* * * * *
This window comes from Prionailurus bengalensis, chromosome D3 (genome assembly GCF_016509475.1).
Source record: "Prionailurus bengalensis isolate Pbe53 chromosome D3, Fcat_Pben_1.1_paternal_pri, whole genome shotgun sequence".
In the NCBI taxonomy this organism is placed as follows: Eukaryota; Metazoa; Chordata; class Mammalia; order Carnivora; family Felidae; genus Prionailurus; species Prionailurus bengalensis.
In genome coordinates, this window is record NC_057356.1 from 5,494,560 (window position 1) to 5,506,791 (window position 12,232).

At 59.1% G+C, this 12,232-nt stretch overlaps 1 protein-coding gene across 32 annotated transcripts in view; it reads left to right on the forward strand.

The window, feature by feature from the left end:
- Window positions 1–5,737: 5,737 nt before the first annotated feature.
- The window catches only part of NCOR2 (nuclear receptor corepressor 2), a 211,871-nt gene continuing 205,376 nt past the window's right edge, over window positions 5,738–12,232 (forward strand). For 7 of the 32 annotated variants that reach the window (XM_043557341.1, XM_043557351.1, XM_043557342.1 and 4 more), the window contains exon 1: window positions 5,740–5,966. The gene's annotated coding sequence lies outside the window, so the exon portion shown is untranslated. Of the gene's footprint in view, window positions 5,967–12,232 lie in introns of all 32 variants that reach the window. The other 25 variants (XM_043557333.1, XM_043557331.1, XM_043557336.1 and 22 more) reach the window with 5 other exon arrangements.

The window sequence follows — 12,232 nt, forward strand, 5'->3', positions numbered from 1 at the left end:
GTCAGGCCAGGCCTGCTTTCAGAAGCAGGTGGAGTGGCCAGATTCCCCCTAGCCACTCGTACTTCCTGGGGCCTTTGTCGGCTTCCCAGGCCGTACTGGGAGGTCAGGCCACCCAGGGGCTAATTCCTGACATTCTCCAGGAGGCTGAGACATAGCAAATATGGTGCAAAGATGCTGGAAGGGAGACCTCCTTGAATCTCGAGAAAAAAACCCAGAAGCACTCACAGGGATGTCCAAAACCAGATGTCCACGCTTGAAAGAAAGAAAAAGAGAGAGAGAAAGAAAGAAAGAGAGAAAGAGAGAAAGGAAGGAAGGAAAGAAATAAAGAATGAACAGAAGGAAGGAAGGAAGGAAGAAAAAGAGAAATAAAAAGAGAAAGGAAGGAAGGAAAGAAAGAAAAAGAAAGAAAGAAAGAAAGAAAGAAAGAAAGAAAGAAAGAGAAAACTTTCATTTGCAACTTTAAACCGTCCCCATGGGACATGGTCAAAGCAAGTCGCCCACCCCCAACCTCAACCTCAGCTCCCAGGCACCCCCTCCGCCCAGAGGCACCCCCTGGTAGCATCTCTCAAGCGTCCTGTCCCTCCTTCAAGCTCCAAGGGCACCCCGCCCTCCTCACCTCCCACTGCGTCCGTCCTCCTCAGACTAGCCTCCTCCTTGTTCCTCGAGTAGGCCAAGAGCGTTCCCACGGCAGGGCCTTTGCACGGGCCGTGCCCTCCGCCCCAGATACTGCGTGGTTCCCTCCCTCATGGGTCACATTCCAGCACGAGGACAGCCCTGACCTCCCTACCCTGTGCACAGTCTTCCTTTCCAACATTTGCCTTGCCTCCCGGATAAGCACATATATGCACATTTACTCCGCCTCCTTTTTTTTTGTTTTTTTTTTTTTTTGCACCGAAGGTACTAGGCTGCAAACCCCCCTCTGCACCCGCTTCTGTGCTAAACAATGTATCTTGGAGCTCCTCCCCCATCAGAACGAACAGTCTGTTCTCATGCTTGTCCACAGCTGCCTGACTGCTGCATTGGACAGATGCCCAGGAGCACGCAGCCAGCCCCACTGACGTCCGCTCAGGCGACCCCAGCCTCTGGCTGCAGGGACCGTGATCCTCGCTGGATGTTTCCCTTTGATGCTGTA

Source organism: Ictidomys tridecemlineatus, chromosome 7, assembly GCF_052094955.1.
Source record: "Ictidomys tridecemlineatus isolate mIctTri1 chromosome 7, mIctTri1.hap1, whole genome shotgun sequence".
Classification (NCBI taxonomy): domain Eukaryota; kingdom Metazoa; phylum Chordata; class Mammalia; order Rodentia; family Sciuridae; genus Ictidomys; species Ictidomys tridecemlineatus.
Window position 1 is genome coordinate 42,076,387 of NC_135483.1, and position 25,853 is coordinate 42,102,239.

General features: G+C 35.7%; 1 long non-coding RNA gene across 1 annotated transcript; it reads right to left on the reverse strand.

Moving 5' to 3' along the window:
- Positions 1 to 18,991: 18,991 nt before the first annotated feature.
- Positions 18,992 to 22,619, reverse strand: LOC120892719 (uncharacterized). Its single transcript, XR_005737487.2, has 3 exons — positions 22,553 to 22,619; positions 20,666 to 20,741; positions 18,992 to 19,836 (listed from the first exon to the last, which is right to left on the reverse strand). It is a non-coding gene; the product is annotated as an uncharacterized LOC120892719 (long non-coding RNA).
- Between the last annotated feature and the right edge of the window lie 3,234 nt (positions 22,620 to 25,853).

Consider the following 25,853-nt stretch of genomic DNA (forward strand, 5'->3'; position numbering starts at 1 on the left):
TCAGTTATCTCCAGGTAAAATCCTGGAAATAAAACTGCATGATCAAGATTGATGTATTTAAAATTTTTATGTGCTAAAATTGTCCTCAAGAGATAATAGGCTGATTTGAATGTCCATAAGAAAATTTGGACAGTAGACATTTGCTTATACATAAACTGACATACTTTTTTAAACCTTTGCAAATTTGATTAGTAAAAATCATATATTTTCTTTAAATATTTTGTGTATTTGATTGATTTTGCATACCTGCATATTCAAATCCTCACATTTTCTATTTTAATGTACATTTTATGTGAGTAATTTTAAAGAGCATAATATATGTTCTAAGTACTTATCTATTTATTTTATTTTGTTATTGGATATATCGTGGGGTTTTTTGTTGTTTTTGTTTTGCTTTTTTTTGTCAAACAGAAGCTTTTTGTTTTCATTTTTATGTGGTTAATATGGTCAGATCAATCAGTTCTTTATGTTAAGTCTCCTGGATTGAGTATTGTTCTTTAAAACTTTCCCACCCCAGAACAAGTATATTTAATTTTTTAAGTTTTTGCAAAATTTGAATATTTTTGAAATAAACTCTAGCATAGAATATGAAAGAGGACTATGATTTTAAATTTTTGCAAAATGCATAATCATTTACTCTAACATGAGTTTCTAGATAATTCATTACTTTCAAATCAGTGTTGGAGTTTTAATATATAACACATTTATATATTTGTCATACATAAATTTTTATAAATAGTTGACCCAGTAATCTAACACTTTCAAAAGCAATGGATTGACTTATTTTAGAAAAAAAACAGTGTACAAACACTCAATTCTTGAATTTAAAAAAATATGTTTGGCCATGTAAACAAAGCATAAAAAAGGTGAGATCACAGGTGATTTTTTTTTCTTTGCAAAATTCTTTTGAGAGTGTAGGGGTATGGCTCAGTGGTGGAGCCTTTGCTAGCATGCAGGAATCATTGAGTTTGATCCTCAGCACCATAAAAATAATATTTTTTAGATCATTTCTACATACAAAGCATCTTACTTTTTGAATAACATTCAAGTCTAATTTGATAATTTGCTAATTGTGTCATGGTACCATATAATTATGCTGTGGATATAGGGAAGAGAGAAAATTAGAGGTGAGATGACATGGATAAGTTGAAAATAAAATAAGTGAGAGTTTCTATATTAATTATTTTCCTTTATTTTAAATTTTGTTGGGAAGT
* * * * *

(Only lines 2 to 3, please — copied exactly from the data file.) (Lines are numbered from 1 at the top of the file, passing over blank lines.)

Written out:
Source record: "Prionailurus bengalensis isolate Pbe53 chromosome D3, Fcat_Pben_1.1_paternal_pri, whole genome shotgun sequence".
In the NCBI taxonomy this organism is placed as follows: Eukaryota; Metazoa; Chordata; class Mammalia; order Carnivora; family Felidae; genus Prionailurus; species Prionailurus bengalensis.